Plympton Erle


Published in The History of Parliament: the House of Commons 1509-1558, ed. S.T. Bindoff, 1982
Available from Boydell and Brewer

Background Information

No names known for 1510


 (not known)
1515(not known)
1523(not known)
1536(not known)
1539(not known)
1542(not known)
1553 (Oct.)?JOHN FOSTER II
1554 (Apr.)JOHN SPARKE

Main Article

By the early 16th century, with the silting-up of the river Plym, the better-situated Plymouth had become the port for Plympton, which nevertheless continued to thrive as a market, a stannary town and a centre of wool-combing and cooperage. In 1523 no less than 123 townsmen were assessed towards the subsidy, their quota of £14 being quite a large one for Devon. All the same, the town was included in the Act of 1540 (32 Hen. VIII, c.19) for the re-edification of towns westward.4

The manor, borough, castle and hundred of Plympton belonged to the Courtenay family. On the death of the 8th Earl of Devon in 1509 they were forfeited by reason of the attainder of his son and heir, but after being briefly administered for the crown by Sir Peter Edgecombe were restored to the 9th Earl in 1511. They again escheated following the Exeter conspiracy in 1539 and for a third time on the fall of the Protector Somerset, to whom they had been granted in July 1547; on both occasions their administration was given to Edgecombe’s son (Sir) Richard Edgecombe. Restored to the 11th Earl in September 1553, they were divided on his death in 1556 between his four coheirs, Margaret Buller, Reginald Mohun, John Trelawny and John Vivian. Although the castle was no longer habitable, the Courtenays and the crown continued to appoint constables. Until the Dissolution the family patronized the Augustinian priory of St. Mary the Virgin, the second wealthiest religious house in Devon, but on its suppression in 1539 the crown granted its site to the dean and chapter of Windsor and leased nearly all its property in the town to Sir Philip Champernon, from whom in 1545 the lease passed to his son Arthur, the Member in 1555. In a confusing variety of nomenclature the borough was known as Plympton Erle or Plympton Comitis, the town as Plympton St. Maurice after the parish’s patron saint, and the priory township, which had a church of its own, as Plympton St. Mary.5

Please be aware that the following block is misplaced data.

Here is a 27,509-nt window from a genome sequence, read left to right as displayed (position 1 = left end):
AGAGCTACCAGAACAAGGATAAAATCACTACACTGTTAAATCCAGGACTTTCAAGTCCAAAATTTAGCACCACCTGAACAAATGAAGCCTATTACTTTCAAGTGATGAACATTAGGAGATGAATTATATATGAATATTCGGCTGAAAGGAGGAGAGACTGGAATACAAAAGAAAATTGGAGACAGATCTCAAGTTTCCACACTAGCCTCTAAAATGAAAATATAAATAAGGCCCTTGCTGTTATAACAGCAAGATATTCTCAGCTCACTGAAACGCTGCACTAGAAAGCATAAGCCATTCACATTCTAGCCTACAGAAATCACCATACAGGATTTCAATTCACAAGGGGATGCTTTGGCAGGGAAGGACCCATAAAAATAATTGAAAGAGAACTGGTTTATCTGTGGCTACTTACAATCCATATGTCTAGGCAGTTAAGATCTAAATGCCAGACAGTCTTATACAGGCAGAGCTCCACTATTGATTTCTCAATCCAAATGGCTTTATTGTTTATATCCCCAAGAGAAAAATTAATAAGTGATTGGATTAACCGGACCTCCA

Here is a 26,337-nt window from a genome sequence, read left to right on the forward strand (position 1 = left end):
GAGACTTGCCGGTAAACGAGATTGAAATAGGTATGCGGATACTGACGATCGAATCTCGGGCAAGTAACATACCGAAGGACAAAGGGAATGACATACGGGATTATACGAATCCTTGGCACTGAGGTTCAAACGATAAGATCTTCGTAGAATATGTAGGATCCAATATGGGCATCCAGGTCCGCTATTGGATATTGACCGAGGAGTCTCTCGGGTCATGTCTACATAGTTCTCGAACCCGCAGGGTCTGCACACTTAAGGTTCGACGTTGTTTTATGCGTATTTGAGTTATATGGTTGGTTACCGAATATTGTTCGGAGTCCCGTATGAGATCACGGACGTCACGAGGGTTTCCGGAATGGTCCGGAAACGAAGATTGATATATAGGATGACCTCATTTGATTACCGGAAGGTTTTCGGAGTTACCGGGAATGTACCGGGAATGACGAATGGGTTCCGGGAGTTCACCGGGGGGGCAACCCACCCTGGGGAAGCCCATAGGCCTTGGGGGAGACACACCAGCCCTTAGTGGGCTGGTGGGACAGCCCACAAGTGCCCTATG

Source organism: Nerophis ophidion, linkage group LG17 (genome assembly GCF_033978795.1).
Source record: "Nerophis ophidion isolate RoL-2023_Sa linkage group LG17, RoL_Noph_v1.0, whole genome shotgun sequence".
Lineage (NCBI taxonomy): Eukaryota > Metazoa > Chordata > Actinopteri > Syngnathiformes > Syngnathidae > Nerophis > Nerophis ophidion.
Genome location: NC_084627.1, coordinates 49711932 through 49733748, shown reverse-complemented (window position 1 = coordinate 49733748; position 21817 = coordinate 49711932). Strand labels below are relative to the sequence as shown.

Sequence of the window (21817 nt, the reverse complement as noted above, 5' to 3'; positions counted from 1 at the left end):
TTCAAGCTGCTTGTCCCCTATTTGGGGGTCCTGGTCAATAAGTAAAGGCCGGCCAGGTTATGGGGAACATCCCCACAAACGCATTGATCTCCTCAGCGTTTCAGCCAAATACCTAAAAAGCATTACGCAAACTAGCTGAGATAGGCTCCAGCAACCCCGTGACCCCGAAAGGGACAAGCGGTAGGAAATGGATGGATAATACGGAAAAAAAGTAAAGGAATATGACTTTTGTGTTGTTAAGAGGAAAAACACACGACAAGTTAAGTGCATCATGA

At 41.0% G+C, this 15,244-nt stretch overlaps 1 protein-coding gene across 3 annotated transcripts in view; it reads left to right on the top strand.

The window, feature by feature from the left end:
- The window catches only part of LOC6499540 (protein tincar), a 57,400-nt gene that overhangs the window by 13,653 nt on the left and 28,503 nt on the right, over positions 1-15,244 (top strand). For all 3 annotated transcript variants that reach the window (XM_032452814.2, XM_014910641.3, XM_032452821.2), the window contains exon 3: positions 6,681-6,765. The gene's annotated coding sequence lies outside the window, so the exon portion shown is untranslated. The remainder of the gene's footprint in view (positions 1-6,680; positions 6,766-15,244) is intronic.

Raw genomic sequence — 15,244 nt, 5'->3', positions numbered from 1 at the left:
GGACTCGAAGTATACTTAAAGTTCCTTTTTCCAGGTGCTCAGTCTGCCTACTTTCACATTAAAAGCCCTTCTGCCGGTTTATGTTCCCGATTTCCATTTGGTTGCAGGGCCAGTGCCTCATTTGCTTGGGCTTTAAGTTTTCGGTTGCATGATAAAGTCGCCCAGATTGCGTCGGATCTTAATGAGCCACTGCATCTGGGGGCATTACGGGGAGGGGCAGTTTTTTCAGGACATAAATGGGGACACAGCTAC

In 1194 Plympton had been given the status of a mesne borough, with a market and a fair, and by charter of 1242 it was to be held at a fee-farm of £24 2s.2d. and to enjoy the same liberties as the city of Exeter. This grant was recurrently confirmed during the later middle ages and again in 1553. In the absence of borough records little more is to be learned about municipal government than that it was headed by a bailiff sometimes known as a mayor, and that his jurisdiction was limited by the powers of the lord’s steward, who held local courts to the profit of his master. It is hard to tell what part was played in the borough by its successive lords; the Courtenay estate papers are incomplete and uninformative. Only three election indentures survive; they are in Latin and date from the years 1553-5. The earliest, of September 1553, is between the sheriff and the bailiff and burgesses, the other two between the sheriff and the mayor and commonalty.6

Of the 19 Members sitting in ten of the Parliaments of the period, five were residents: the two John Martins alias Honychurch and John Sparke lived in Plympton St. Maurice, Thomas Gregory and the younger Richard Strode in Plympton St. Mary: Strode’s earlier namesake presumably did so too. The rest were from elsewhere in Devon, with the exception of the Members of 1547; of these, Thomas Dynham from Buckinghamshire, a descendant of the former Devon magnate Lord Dynham, was a kinsman of the sheriff Sir Peter Carew, whereas Edward Darrell of Sussex had no known link with the area and presumably owed his election to his membership of the Household. Several of the others were relatives or associates of the families of Courtenay, Edgecombe or Strode, some had kinsmen with property in the town or were interested in tin-mining. None of the townsmen is known to have sat more than once save Richard Strode II, who was to be re-elected for Plympton under Elizabeth, but a number of the others did so for constituencies elsewhere in Devon.

Elections by the borough were twice challenged. In October 1553 two committees were set up to scrutinize the return of John Foster, an ex-priest from Hampshire, and in March 1558 Christopher Perne was put in the custody of the serjeant-at-arms while the House considered the validity of his election. In neither case is the outcome known.

Author: N. M. Fuidge


  • 1. Statutes, iii. 53-54.
  • 2. C219/282/2; Hatfield 207.
  • 3. Ibid.
  • 4. J. Brooking-Rowe, Plympton Erle, 3, 23, 90, 115, 383-5, 399; H. P. R. Finberg, ‘The stannary of Tavistock’, Trans. Dev. Assoc. lxxxi. 157-69; W. G. Hoskins, Devon, 107.
  • 5. Trans. Dev. Assoc. xix. 155-65; M. R. Westcott, ‘The estates of the earls of Devon’ (Exeter Univ. MA thesis, 1958), 83, 197, 244, 294; J. E. Kew, ‘The land market in Devon 1536-58’ (Exeter Univ. PhD. thesis, 1967), 96; Leland, Itin. ed. Smith, i. 214-16; Brooking-Rowe, 23-24.
  • 6. NRA 4154, p. 107; C219/21/47, 23/38, 24/44.